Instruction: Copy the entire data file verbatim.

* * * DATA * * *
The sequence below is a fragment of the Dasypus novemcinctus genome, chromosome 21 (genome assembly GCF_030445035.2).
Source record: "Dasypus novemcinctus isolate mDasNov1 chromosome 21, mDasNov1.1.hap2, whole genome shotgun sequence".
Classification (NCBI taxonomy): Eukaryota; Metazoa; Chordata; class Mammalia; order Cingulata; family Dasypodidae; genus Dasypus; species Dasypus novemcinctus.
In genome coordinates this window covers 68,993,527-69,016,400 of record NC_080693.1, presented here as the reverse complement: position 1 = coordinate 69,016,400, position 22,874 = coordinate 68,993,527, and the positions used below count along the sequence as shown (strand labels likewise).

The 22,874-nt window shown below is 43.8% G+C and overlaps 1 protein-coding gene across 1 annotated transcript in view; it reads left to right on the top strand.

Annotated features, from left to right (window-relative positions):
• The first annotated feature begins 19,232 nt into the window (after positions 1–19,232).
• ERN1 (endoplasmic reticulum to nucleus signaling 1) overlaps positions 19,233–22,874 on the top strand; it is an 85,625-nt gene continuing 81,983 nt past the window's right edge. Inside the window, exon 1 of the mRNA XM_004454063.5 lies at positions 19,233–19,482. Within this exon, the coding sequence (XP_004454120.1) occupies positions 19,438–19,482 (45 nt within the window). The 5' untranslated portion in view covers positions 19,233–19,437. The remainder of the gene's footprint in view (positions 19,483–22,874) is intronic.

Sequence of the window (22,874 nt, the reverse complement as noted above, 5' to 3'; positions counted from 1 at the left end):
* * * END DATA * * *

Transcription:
The sequence below is a fragment of the Dasypus novemcinctus genome, chromosome 21 (genome assembly GCF_030445035.2).
Source record: "Dasypus novemcinctus isolate mDasNov1 chromosome 21, mDasNov1.1.hap2, whole genome shotgun sequence".
Classification (NCBI taxonomy): Eukaryota; Metazoa; Chordata; class Mammalia; order Cingulata; family Dasypodidae; genus Dasypus; species Dasypus novemcinctus.
In genome coordinates this window covers 68,993,527-69,016,400 of record NC_080693.1, presented here as the reverse complement: position 1 = coordinate 69,016,400, position 22,874 = coordinate 68,993,527, and the positions used below count along the sequence as shown (strand labels likewise).

The 22,874-nt window shown below is 43.8% G+C and overlaps 1 protein-coding gene across 1 annotated transcript in view; it reads left to right on the top strand.

Annotated features, from left to right (window-relative positions):
• The first annotated feature begins 19,232 nt into the window (after positions 1–19,232).
• ERN1 (endoplasmic reticulum to nucleus signaling 1) overlaps positions 19,233–22,874 on the top strand; it is an 85,625-nt gene continuing 81,983 nt past the window's right edge. Inside the window, exon 1 of the mRNA XM_004454063.5 lies at positions 19,233–19,482. Within this exon, the coding sequence (XP_004454120.1) occupies positions 19,438–19,482 (45 nt within the window). The 5' untranslated portion in view covers positions 19,233–19,437. The remainder of the gene's footprint in view (positions 19,483–22,874) is intronic.

Sequence of the window (22,874 nt, the reverse complement as noted above, 5' to 3'; positions counted from 1 at the left end):